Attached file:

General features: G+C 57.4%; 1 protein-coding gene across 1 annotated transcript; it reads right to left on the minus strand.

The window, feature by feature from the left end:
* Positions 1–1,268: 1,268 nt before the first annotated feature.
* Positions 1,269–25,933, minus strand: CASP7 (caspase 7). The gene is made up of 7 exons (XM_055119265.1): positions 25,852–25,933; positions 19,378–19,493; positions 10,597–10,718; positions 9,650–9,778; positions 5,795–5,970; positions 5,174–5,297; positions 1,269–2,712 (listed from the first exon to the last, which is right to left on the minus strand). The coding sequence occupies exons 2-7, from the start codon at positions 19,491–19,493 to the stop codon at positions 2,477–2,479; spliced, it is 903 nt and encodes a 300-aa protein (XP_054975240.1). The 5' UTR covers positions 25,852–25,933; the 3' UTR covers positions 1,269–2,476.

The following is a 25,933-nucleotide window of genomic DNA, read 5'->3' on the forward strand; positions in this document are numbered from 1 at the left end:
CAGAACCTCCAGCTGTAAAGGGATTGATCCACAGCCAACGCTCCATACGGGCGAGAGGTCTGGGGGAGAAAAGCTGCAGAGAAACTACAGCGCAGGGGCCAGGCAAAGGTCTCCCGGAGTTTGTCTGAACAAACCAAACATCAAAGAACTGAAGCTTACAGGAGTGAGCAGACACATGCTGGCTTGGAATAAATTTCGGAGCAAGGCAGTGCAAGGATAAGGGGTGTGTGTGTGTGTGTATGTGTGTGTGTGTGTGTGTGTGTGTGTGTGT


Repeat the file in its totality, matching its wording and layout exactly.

General features: G+C 57.4%; 1 protein-coding gene across 1 annotated transcript; it reads right to left on the minus strand.

The window, feature by feature from the left end:
* Positions 1–1,268: 1,268 nt before the first annotated feature.
* Positions 1,269–25,933, minus strand: CASP7 (caspase 7). The gene is made up of 7 exons (XM_055119265.1): positions 25,852–25,933; positions 19,378–19,493; positions 10,597–10,718; positions 9,650–9,778; positions 5,795–5,970; positions 5,174–5,297; positions 1,269–2,712 (listed from the first exon to the last, which is right to left on the minus strand). The coding sequence occupies exons 2-7, from the start codon at positions 19,491–19,493 to the stop codon at positions 2,477–2,479; spliced, it is 903 nt and encodes a 300-aa protein (XP_054975240.1). The 5' UTR covers positions 25,852–25,933; the 3' UTR covers positions 1,269–2,476.

The following is a 25,933-nucleotide window of genomic DNA, read 5'->3' on the forward strand; positions in this document are numbered from 1 at the left end:
CAGAACCTCCAGCTGTAAAGGGATTGATCCACAGCCAACGCTCCATACGGGCGAGAGGTCTGGGGGAGAAAAGCTGCAGAGAAACTACAGCGCAGGGGCCAGGCAAAGGTCTCCCGGAGTTTGTCTGAACAAACCAAACATCAAAGAACTGAAGCTTACAGGAGTGAGCAGACACATGCTGGCTTGGAATAAATTTCGGAGCAAGGCAGTGCAAGGATAAGGGGTGTGTGTGTGTGTGTATGTGTGTGTGTGTGTGTGTGTGTGTGTGTGT